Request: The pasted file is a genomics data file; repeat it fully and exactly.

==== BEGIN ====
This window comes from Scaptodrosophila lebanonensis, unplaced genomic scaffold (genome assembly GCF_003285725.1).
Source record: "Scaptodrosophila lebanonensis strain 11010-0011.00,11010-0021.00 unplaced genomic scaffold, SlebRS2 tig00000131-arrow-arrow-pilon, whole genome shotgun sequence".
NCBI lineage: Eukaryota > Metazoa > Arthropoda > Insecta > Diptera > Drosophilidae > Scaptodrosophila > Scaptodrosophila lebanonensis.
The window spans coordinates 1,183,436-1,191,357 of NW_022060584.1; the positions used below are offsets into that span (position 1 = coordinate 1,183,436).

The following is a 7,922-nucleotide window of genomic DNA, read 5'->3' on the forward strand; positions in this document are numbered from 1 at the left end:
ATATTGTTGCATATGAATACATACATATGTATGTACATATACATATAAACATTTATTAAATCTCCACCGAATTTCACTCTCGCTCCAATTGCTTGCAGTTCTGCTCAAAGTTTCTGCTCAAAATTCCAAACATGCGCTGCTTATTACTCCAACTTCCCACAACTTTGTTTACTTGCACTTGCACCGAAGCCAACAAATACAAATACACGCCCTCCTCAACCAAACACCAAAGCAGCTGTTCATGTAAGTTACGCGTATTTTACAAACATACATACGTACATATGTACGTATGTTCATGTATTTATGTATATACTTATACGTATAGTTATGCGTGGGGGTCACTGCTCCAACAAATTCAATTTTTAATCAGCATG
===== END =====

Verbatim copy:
This window comes from Scaptodrosophila lebanonensis, unplaced genomic scaffold (genome assembly GCF_003285725.1).
Source record: "Scaptodrosophila lebanonensis strain 11010-0011.00,11010-0021.00 unplaced genomic scaffold, SlebRS2 tig00000131-arrow-arrow-pilon, whole genome shotgun sequence".
NCBI lineage: Eukaryota > Metazoa > Arthropoda > Insecta > Diptera > Drosophilidae > Scaptodrosophila > Scaptodrosophila lebanonensis.
The window spans coordinates 1,183,436-1,191,357 of NW_022060584.1; the positions used below are offsets into that span (position 1 = coordinate 1,183,436).

The following is a 7,922-nucleotide window of genomic DNA, read 5'->3' on the forward strand; positions in this document are numbered from 1 at the left end:
ATATTGTTGCATATGAATACATACATATGTATGTACATATACATATAAACATTTATTAAATCTCCACCGAATTTCACTCTCGCTCCAATTGCTTGCAGTTCTGCTCAAAGTTTCTGCTCAAAATTCCAAACATGCGCTGCTTATTACTCCAACTTCCCACAACTTTGTTTACTTGCACTTGCACCGAAGCCAACAAATACAAATACACGCCCTCCTCAACCAAACACCAAAGCAGCTGTTCATGTAAGTTACGCGTATTTTACAAACATACATACGTACATATGTACGTATGTTCATGTATTTATGTATATACTTATACGTATAGTTATGCGTGGGGGTCACTGCTCCAACAAATTCAATTTTTAATCAGCATG